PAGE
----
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Tutorial: Cross-platform background process forking without extensions in PHP

February 9, 2007 Leave a comment Go to comments

There are plenty of ways to fork new processes in PHP. You can use shell functions like exec() or shell(), the pcntl_* function set in the Process Control extension or stream/filesystem functions such as popen(). In this article, we’re going to look at the latter of these, and learn:

  • How to make it work on both Windows and Linux
  • How to make the forked process run in the background
  • How to communicate with the forked process
  • How to fork more than one process
  • How to cleanly terminate the forked process from the parent script

Why would we want to fork processes from PHP anyway?

The most common reason is because we want to get results from an external application and use them in the main script. We may also want to run a process that performs some action that is awkward in PHP, for example creating tarballs in backup scripts or modifying system configuration in maintenance scripts. You may want to create worker threads which do a long-running task and periodically report back their status. Finally, we may want to run processes periodically on a timer (see my PHPCron article for details on that).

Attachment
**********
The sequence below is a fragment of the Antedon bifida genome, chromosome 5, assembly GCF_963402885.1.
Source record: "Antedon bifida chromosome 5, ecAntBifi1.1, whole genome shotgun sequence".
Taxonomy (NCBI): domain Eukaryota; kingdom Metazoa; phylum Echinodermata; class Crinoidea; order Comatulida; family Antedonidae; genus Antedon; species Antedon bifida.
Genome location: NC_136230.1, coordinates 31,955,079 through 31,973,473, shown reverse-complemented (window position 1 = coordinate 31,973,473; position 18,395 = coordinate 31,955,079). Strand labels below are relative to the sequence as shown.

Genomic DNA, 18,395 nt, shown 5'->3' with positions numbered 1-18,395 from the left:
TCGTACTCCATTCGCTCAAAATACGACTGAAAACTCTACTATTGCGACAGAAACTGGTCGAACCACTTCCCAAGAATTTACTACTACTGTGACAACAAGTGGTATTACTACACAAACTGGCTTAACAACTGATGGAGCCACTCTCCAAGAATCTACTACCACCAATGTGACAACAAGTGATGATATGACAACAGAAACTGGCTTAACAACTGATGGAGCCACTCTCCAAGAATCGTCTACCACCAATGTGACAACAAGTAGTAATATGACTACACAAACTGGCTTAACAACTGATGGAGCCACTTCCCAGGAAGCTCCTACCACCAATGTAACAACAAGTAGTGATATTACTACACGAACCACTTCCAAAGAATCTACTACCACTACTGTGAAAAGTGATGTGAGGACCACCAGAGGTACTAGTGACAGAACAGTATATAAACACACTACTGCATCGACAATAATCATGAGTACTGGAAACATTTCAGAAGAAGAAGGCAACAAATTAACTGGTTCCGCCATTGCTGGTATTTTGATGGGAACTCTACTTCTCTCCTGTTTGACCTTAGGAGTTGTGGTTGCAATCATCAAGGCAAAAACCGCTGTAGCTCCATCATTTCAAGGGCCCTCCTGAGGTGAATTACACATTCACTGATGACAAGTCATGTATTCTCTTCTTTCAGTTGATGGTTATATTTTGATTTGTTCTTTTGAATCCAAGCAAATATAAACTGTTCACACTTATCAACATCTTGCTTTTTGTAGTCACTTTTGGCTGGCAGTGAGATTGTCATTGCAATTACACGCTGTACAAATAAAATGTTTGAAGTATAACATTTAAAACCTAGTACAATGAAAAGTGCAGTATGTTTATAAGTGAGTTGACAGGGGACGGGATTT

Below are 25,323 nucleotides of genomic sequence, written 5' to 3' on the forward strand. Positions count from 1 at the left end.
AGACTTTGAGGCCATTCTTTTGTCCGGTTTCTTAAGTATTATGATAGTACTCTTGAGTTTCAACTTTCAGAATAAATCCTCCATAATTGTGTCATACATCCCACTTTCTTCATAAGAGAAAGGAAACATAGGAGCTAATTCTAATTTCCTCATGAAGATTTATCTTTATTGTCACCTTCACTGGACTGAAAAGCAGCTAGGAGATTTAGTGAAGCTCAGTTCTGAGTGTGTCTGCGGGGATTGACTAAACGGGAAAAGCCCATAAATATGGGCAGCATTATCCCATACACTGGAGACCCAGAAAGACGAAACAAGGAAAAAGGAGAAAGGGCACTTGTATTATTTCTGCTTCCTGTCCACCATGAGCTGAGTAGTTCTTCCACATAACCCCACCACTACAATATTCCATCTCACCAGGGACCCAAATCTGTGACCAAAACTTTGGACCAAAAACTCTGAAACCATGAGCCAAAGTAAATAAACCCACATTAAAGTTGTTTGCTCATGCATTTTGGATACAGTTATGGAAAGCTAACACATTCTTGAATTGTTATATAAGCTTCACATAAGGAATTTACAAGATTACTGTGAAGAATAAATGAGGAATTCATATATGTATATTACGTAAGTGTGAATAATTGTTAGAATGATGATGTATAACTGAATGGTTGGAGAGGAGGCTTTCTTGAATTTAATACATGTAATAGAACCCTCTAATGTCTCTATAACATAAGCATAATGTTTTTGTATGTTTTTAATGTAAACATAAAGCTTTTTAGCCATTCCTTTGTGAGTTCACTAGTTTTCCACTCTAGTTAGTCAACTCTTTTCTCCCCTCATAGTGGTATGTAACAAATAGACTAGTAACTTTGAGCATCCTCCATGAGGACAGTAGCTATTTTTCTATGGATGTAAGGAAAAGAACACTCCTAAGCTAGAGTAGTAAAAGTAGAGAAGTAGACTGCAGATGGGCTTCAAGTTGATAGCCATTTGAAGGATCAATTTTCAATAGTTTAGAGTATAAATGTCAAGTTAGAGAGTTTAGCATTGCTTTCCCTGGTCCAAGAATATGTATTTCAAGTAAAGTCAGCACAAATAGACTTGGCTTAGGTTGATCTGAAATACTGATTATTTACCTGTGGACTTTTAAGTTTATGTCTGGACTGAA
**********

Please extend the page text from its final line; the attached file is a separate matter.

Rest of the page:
Some things are better served by using threads due to the reduced overhead and lack of need to communicate between processes, but threading support in PHP is quite disastrous so forking a new process is a bit more bulletproof.

Forking a new process

You can fork a new process like this:

function startFork($path, $file, $args)
  if (substr(PHP_OS, 0, 3) == 'WIN')
    $proc = popen('start /b php "' . $path . '\\' . $file . '" ' . $args, 'r');
    $proc = popen('php ' . $path . '/' . $file . ' ' . $args . ' &', 'r');
return $proc;

This particular example assumes you’re running another PHP script; if you’re not, just remove the references to 'php ' from the code above. Note that changing the current directory with chdir() might have unpredictable consequences, so only do so if necessary, or change the directory back afterwards.

In Windows, start /b forks a new process without opening a new shell window, and makes it run in the background. In UNIX, appending the call with & also makes the process run in the background. The appropriate command is generated depending which platform PHP is running on by examining the PHP_OS constant.

Receiving data from the process